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22 Ways To Know You Were A 20th Century Kid

If this stuff looks familiar, you were definitely born after 1900!

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4. You have listened to a person speak on the radio.

1906: Reginald Fessenden used a rotary-spark transmitter to broadcast the first radio program from Ocean Bluff-Brant Rock, Mass., on Christmas Eve. He played "O Holy Night" on violin and read a passage from the bible.


5. You've cleaned a room with a motorized vacuum cleaner.

1907: A janitor from Canton, Ohio named James Murray Spangler invented the first portable vacuum cleaner. He didn't have the funding to produce the design himself, so he sold the parent to William Henry Hoover in 1908.

6. You've been on or heard of someone who's been on Ecstasy.

1912: MDMA was first synthesized by Merck chemist Anton Köllisch, in an effort to develop a substance that would stop abnormal bleeding. It's effects were described in a paper in 1958, and by the '70s MDMA, or ecstasy, was being used recreationally.

7. You have zipped or unzipped something.

1913: Gideon Sundbäck, a Swedish-American electrical engineer, devoted himself to design after his wife's death in 1911, and by December of 1913 he had invented the modern zipper. In 1923, the popular "zipper" name came from the B. F. Goodrich Company, who used the fastener on a pair of rubber boots and referred to it as a "zipper." The name stuck.


9. You've heard people talking in a movie.

1923: After years of experimentation, the first commercial screening of short motion pictures using the technology took place. By 1927, a feature film "talkie" called The Jazz Singer is presented. Sound-on-film would soon become the standard.

10. You have seen any TV show.

1928: The first television station broadcast from the General Electric factory in Schenectady, NY. Their primary broadcast was a Felix the Cat doll rotating on a turntable, which aired for 2 hours every day.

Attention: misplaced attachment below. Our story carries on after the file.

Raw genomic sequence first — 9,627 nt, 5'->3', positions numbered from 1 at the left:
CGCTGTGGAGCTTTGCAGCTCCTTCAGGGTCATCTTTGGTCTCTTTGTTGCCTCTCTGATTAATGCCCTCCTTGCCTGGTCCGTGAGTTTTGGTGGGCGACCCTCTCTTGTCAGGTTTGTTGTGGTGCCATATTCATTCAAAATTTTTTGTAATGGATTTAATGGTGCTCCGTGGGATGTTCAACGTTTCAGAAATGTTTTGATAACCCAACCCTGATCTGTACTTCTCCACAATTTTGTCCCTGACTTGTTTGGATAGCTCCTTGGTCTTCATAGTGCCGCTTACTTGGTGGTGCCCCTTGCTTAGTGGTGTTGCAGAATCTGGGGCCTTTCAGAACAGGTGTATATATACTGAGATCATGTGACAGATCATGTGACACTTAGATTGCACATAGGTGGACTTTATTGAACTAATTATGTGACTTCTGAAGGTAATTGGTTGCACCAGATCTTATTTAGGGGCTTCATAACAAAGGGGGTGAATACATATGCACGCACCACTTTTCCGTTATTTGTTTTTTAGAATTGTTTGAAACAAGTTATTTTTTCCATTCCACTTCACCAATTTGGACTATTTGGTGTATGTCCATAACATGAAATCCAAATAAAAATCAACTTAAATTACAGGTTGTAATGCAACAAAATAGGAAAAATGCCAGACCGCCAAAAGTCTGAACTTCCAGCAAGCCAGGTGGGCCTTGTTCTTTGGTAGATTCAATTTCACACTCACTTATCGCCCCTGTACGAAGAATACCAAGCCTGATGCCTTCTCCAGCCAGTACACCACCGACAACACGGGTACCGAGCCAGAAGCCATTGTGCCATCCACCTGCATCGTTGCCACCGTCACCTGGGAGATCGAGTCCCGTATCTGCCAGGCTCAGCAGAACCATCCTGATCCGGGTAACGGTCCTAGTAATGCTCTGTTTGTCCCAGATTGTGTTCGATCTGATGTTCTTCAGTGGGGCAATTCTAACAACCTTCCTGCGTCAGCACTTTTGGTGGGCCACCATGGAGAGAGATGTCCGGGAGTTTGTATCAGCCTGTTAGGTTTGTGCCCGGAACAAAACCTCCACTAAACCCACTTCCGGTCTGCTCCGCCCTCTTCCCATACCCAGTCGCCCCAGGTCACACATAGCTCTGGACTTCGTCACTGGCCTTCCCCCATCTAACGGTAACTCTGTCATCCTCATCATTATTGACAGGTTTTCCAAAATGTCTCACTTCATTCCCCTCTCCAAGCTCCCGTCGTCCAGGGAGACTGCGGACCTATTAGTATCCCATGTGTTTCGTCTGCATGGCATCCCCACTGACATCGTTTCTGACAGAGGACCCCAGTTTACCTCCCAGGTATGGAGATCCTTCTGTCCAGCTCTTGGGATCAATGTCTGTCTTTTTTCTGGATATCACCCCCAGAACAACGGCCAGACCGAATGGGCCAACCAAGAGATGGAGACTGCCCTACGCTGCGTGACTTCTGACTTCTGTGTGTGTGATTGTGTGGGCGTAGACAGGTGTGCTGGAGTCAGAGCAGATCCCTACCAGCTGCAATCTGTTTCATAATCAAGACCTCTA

11. You've eaten perfectly sliced bread without having to get out a knife.

1928: Sliced and packaged bread made with an automated machine was first sold by the Chillicothe Baking Company of Chillicothe, Missouri. The bread was advertised as "the greatest forward step in the baking industry since bread was wrapped."


15. You've played with a slinky.

1945: Slinkies were invented by Richard James in the early 1940s, and first sold at the Gimbels department store in Philadelphia, Pennsylvania. The toy sold its entire inventory of 400 units in ninety minutes.


19. You have played a video game.

1948: The first known interactive electronic game was by Thomas T. Goldsmith Jr. and Estle Ray Mann on an "amusement device" on a cathode ray tube. The game was a missile simulator, inspired by World War II. It took until 1971 for the first video game to be commercially sold.


20. You've "charged it."

1950: Ralph Schneider and Frank McNamara founded the Diners Club, the first "credit card" with which customers could pay multiple merchants with one card. Their general purpose charge card was followed by American Express in 1958, the first to create a worldwide credit card network.

21. You've used a personal computer.

1957: IBM announced the IBM 610 Auto-Point, almost ten years in the making, at the Watson Lab at Columbia University. According to Columbia University, the IBM 610 was the first personal computer because it was "the first programmable computer intended for use by one person and controlled from a keyboard."

22. You've played with a Barbie.

1959: Barbie is launched after Mattel co-founder Eliot Handler's wife Ruth had the idea, inspired by her daughter Barbara's love of paper dolls and by a German toy doll with adult proportions called Bild Lilli. Barbie (named for Barbara) made her debut at the American International Toy Fair in New York on March 9, 1959.